My bet is that the nexus of all the innovation is still here in Silicon Valley. Many attempts have been made to replicate the environment and echo the systems that most people believe make and keep Silicon Valley at the front of the pack. We are still number one.
In addition to environment and systems, there is another ingredient that is uniquely optimized in Silicon Valley that is very difficult to replicate and keeps us resilient. It is not a thing, or a defined resource; it is a mindset and the principals associated with it.
I believe a huge contributing factor is the Valley's generous permission for entrepreneurs to fail. It's okay if you fail - dust yourself off and try again - failing is good. Lessons learned from failure have immeasurable impact. Often we hear about how lives have turned around after a failure or major setback in life. It is very common to see investors writing checks to entrepreneurs who have tried and failed in the past. In most countries and other states, failure is strongly associated with shame and even sometime exploited by others for false self-assurance. Not here. The most recommended advise to entrepreneurs is to "fail fast and often". Innovation doesn't happen according to plans and on a predictable schedule. Pushing limits and exploring the world of new possibilities is by definition built on risk taking.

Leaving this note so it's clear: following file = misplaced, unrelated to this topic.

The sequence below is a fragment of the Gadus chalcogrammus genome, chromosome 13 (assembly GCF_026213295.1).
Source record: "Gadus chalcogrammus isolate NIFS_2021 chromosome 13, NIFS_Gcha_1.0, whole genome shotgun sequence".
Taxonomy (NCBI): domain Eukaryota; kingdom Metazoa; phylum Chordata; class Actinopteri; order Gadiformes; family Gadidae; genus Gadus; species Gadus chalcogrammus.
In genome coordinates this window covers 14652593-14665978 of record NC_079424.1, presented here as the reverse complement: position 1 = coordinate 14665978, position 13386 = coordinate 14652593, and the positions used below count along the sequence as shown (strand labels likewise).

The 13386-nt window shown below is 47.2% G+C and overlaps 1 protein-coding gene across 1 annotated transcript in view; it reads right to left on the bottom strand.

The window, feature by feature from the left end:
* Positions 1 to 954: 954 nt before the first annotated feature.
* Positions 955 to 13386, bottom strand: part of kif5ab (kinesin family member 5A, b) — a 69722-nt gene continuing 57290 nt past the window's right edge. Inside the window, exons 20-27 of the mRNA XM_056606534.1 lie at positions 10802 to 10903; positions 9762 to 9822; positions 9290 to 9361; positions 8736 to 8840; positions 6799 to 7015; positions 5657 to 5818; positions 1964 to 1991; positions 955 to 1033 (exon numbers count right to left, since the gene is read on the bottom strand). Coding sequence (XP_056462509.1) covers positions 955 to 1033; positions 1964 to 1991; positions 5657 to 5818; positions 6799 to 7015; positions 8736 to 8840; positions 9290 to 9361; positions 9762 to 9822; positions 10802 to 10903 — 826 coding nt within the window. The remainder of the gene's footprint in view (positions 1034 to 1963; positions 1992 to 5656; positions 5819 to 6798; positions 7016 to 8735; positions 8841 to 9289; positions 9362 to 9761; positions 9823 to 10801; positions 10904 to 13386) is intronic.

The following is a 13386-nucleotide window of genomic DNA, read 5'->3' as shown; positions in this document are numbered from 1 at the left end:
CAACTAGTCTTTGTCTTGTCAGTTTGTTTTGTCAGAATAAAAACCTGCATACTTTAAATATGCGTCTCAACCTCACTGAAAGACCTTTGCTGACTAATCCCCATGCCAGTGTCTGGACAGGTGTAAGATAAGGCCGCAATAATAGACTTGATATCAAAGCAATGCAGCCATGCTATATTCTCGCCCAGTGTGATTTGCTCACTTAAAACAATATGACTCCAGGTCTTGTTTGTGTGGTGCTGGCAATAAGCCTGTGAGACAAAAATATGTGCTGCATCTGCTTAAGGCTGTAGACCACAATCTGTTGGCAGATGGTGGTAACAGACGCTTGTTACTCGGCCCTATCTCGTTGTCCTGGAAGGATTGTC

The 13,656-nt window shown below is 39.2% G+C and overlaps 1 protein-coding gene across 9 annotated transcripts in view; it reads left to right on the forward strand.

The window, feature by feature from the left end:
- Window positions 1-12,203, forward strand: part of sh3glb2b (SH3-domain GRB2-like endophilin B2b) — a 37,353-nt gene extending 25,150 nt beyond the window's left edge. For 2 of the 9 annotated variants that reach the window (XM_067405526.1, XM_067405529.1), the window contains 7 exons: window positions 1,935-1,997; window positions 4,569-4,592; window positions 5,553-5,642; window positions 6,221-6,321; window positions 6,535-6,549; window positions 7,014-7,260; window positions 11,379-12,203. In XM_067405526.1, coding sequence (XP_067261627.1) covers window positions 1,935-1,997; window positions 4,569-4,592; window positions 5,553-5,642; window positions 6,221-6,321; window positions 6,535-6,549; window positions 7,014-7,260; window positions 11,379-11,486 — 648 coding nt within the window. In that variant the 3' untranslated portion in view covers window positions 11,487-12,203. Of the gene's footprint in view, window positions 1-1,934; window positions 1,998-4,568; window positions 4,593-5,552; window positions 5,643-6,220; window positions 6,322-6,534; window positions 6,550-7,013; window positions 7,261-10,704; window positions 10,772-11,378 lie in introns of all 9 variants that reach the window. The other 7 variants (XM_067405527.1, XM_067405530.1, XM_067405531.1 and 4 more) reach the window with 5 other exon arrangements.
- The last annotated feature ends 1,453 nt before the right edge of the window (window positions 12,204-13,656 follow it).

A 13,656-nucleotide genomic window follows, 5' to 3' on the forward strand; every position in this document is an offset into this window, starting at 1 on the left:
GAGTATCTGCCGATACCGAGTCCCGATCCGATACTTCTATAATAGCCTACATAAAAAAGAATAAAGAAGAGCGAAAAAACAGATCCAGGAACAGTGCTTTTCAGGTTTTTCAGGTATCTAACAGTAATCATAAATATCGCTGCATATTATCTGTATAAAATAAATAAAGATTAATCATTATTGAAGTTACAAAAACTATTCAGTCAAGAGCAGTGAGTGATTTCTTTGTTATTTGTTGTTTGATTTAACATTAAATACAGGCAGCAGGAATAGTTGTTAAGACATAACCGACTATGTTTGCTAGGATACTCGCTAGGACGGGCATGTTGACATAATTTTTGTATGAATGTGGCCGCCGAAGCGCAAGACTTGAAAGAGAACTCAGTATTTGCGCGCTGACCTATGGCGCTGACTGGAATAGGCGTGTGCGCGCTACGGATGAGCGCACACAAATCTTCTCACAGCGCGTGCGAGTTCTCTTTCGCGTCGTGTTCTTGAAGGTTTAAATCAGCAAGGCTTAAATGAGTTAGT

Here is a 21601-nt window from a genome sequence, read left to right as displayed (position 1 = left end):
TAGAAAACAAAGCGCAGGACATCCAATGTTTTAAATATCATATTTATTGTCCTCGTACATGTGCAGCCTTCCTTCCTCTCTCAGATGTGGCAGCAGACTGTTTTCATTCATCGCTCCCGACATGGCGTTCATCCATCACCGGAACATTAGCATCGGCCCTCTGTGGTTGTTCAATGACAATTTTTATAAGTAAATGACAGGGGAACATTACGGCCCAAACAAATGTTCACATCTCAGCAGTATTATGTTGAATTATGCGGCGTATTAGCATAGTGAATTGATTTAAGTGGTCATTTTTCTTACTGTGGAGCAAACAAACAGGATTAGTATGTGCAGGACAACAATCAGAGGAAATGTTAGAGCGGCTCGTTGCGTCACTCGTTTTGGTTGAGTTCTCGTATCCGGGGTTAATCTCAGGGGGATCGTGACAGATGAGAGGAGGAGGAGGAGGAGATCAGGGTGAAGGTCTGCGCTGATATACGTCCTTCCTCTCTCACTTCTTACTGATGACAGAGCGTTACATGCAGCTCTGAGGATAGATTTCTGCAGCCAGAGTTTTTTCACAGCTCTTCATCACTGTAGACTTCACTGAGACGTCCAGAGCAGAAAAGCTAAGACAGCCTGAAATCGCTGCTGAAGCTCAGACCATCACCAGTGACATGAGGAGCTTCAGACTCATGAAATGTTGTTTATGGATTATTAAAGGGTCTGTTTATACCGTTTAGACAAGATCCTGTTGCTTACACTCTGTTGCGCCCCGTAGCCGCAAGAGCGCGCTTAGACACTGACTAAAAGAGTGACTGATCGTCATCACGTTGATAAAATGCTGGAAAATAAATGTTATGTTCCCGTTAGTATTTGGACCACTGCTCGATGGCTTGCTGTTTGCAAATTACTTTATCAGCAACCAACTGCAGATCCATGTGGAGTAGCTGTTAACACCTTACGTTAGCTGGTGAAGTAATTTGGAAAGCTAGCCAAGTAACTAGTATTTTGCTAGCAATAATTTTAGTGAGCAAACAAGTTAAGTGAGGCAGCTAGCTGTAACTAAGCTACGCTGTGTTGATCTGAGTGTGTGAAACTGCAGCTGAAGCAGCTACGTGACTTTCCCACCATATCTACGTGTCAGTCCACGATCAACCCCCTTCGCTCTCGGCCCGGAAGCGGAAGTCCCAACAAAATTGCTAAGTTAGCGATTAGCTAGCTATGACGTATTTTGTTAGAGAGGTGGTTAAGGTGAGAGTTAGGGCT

Another example is the supportive attitude that exists among the inner circles of entrepreneurs and investors the Valley. This attitude is founded on a mindset of abundance rather than one of scarcity. People want to help, and they do - people and groups are cooperative and collaborative; they are not attached to the practice of keeping each and every opportunity for themselves as often occurs elsewhere. In Silicon Valley people want to "expand the pie" instead of hoarding their pieces and keeping them isolated and covered by fear of loss.
I commonly experience that once entrepreneurs step into a venture fully (I mean all the way), with passion, belief and conviction of their ability to achieve it, they attract help. Others are inspired and their innate desire to contribute for the sake of contribution, rather than for the expectation of personal gain; that special mindset of "go for it and how may I help" that is uniquely optimized in the Valley manifest itself.
So much to do; so little time! I, for one, am grateful to be doing it here.